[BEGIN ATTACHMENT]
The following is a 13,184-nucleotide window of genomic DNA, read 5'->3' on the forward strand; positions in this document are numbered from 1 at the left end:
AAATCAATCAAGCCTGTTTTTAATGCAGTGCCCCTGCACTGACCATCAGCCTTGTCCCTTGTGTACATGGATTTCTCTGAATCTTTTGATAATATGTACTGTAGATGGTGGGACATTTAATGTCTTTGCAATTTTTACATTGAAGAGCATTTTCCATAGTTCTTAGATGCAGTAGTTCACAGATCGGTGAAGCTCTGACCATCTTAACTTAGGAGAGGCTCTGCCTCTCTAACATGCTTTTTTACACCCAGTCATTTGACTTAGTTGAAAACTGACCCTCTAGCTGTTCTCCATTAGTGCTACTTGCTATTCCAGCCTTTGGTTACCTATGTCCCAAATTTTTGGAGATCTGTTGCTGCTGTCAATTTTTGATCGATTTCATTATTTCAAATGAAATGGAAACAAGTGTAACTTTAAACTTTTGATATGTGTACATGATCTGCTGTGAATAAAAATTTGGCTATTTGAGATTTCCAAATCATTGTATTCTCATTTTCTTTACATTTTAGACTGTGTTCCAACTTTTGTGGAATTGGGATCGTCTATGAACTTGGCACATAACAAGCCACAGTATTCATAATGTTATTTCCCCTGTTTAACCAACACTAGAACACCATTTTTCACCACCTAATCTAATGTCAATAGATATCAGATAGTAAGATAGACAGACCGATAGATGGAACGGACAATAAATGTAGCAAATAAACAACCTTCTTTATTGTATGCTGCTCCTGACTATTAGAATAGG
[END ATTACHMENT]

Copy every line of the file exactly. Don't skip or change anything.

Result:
The following is a 13,184-nucleotide window of genomic DNA, read 5'->3' on the forward strand; positions in this document are numbered from 1 at the left end:
AAATCAATCAAGCCTGTTTTTAATGCAGTGCCCCTGCACTGACCATCAGCCTTGTCCCTTGTGTACATGGATTTCTCTGAATCTTTTGATAATATGTACTGTAGATGGTGGGACATTTAATGTCTTTGCAATTTTTACATTGAAGAGCATTTTCCATAGTTCTTAGATGCAGTAGTTCACAGATCGGTGAAGCTCTGACCATCTTAACTTAGGAGAGGCTCTGCCTCTCTAACATGCTTTTTTACACCCAGTCATTTGACTTAGTTGAAAACTGACCCTCTAGCTGTTCTCCATTAGTGCTACTTGCTATTCCAGCCTTTGGTTACCTATGTCCCAAATTTTTGGAGATCTGTTGCTGCTGTCAATTTTTGATCGATTTCATTATTTCAAATGAAATGGAAACAAGTGTAACTTTAAACTTTTGATATGTGTACATGATCTGCTGTGAATAAAAATTTGGCTATTTGAGATTTCCAAATCATTGTATTCTCATTTTCTTTACATTTTAGACTGTGTTCCAACTTTTGTGGAATTGGGATCGTCTATGAACTTGGCACATAACAAGCCACAGTATTCATAATGTTATTTCCCCTGTTTAACCAACACTAGAACACCATTTTTCACCACCTAATCTAATGTCAATAGATATCAGATAGTAAGATAGACAGACCGATAGATGGAACGGACAATAAATGTAGCAAATAAACAACCTTCTTTATTGTATGCTGCTCCTGACTATTAGAATAGG